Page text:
To assure peace and stability the US should take the lead in creating a common command for east Asia –one that includes allies and friends and Taiwan
Washington DC – A Center for Security Policy specially organized Panel of Experts, all of whom have extensive experience in the Pacific and with the US Pacific command, believe the US can deter China from attacking Taiwan.
The Panel’s work resulted in 34 Findings and Recommendations.
The Panel’s proposals, if adopted, will discourage any attack from China, and strengthen peace and security in the Pacific.
The Panel was Chaired by Dr. Stephen Bryen who served for 5 years on the US-China Economic and Security Review Commission and Lt. General Earl Hailston (USMC, ret.), former Commander of US Marine Forces in the Pacific.
The Panel included General Robert B. Brown (USA, ret.), former commanding general of the US Army in the Pacific; Admiral Scott Swift (USN, ret.), who was the 35th Commander of the Pacific fleet; Lt. General David Deptula (USAF, ret.) who was the first U.S. Air Force Chief of intelligence, surveillance, and reconnaissance, Lt. General Craparotta (USMC, ret.) who served as Commanding General 1st Marine Expeditionary Force; Seth Cropsey, a leading seapower and naval expert and author and now head of the Yorktown Institute; Col. Daniel S. Roper (USA, ret.) who serves as Director of Strategic Studies at the Association of the US Army; Col. Grant Newsham (USMC, ret.) who served as reserve head of intelligence for Marine Forces Pacific and is a Senior Fellow at the Center for Security Policy; and Adam Savit who served as head of the Center’s China Program Coordinator.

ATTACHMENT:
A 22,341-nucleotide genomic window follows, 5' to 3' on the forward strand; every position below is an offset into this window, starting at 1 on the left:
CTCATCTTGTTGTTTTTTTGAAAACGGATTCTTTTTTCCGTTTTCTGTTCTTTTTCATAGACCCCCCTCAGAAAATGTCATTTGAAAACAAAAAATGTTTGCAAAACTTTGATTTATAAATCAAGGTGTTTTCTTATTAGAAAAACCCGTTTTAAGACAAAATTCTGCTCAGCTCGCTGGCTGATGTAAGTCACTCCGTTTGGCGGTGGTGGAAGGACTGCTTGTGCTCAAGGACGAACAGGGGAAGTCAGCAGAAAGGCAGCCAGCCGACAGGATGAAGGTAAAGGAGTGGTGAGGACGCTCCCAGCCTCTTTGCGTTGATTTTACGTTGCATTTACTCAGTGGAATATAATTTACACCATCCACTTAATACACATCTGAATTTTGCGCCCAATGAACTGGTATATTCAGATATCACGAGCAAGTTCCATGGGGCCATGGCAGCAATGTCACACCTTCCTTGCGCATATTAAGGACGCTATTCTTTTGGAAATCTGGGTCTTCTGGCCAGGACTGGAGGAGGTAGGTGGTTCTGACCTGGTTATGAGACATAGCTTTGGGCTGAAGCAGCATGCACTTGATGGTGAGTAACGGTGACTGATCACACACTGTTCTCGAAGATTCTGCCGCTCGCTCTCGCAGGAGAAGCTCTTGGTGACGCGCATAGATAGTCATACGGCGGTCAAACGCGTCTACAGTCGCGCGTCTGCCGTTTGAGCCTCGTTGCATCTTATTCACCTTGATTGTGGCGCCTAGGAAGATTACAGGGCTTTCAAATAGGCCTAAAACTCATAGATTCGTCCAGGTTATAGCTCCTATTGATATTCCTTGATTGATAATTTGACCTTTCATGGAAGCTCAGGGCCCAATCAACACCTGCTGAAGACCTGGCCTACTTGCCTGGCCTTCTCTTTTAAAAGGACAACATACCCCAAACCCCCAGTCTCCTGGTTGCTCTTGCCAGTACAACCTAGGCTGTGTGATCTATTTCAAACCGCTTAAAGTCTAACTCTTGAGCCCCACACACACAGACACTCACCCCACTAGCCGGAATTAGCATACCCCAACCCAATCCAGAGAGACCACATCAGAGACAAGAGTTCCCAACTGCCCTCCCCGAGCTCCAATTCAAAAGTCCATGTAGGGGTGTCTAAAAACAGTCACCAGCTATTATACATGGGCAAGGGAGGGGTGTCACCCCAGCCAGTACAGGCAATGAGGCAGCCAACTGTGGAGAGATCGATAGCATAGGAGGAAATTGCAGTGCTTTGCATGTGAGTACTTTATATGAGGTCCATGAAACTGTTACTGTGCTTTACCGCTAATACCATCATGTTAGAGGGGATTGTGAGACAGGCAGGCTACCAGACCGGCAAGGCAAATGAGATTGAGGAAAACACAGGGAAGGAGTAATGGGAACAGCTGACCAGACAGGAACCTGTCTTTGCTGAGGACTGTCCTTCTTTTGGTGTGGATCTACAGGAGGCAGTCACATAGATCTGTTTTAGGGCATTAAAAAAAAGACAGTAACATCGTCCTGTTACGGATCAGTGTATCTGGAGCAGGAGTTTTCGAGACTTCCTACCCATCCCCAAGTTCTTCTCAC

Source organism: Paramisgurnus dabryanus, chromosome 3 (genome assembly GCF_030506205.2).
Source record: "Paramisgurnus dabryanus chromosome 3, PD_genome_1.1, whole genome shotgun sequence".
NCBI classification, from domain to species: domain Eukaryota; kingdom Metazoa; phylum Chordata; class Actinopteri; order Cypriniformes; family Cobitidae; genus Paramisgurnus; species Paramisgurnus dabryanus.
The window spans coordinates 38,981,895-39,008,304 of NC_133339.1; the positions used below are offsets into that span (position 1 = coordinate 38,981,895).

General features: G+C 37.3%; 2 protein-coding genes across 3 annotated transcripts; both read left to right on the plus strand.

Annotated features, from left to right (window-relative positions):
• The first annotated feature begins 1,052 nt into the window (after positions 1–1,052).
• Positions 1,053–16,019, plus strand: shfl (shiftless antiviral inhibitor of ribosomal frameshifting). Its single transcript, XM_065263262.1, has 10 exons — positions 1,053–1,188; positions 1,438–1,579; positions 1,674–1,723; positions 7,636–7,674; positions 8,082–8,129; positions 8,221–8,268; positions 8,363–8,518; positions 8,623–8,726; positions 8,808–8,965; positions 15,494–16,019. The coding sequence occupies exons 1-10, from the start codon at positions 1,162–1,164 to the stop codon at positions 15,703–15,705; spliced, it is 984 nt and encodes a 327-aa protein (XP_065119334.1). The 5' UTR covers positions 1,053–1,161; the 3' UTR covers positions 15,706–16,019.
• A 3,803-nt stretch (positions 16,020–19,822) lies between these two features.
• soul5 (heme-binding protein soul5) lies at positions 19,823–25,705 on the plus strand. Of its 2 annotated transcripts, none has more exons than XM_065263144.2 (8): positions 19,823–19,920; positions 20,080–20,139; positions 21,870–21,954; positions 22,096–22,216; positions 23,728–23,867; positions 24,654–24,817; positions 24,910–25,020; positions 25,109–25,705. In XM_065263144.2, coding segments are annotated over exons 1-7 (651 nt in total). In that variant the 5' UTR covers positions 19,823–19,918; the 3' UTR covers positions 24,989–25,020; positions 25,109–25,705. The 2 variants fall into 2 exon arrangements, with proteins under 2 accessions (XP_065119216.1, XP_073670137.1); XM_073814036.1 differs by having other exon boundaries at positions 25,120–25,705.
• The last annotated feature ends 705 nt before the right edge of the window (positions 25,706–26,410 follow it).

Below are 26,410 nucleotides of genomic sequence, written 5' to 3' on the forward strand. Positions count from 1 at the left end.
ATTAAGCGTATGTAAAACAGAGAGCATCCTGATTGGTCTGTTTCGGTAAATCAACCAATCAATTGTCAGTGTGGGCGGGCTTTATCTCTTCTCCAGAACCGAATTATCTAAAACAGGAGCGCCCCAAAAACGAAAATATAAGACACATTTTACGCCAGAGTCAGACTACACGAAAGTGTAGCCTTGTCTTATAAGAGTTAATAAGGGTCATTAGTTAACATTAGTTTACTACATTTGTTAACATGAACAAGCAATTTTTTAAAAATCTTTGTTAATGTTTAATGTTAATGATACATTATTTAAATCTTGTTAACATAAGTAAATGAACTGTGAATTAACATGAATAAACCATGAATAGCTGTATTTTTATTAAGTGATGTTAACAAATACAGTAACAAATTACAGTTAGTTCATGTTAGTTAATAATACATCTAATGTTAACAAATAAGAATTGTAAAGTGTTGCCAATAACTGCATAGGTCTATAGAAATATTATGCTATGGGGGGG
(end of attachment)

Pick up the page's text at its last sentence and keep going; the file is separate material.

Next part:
“This study breaks new ground and offers recommendations that can be put into effect immediately, improving deterrence in the Pacific and helping to protect Taiwan from invasion,” Bryen and Hailston said.
The Panel undertook the task of reviewing Pacific security considering the constant threats to Taiwan coming from Beijing, the massing of air and naval power around the island, and “think tank” reports, now debunked by the Panel, that the US was weak and unable to maintain the balance of power around Taiwan, Japan, Korea and elsewhere in the Pacific.
This is the first study that unambiguously argues for US military support of Taiwan. The Panel argues for a coordinated regional security approach including a common command for east Asia that must include Taiwan.
The Findings and Recommendation are supported by a paper reviewing the disposition of US, allied and friendly forces in the region including US Air Force, US Navy, US Marines and US Army components.
The Panel’s Findings and Recommendations and supporting paper is available for download on Amazon.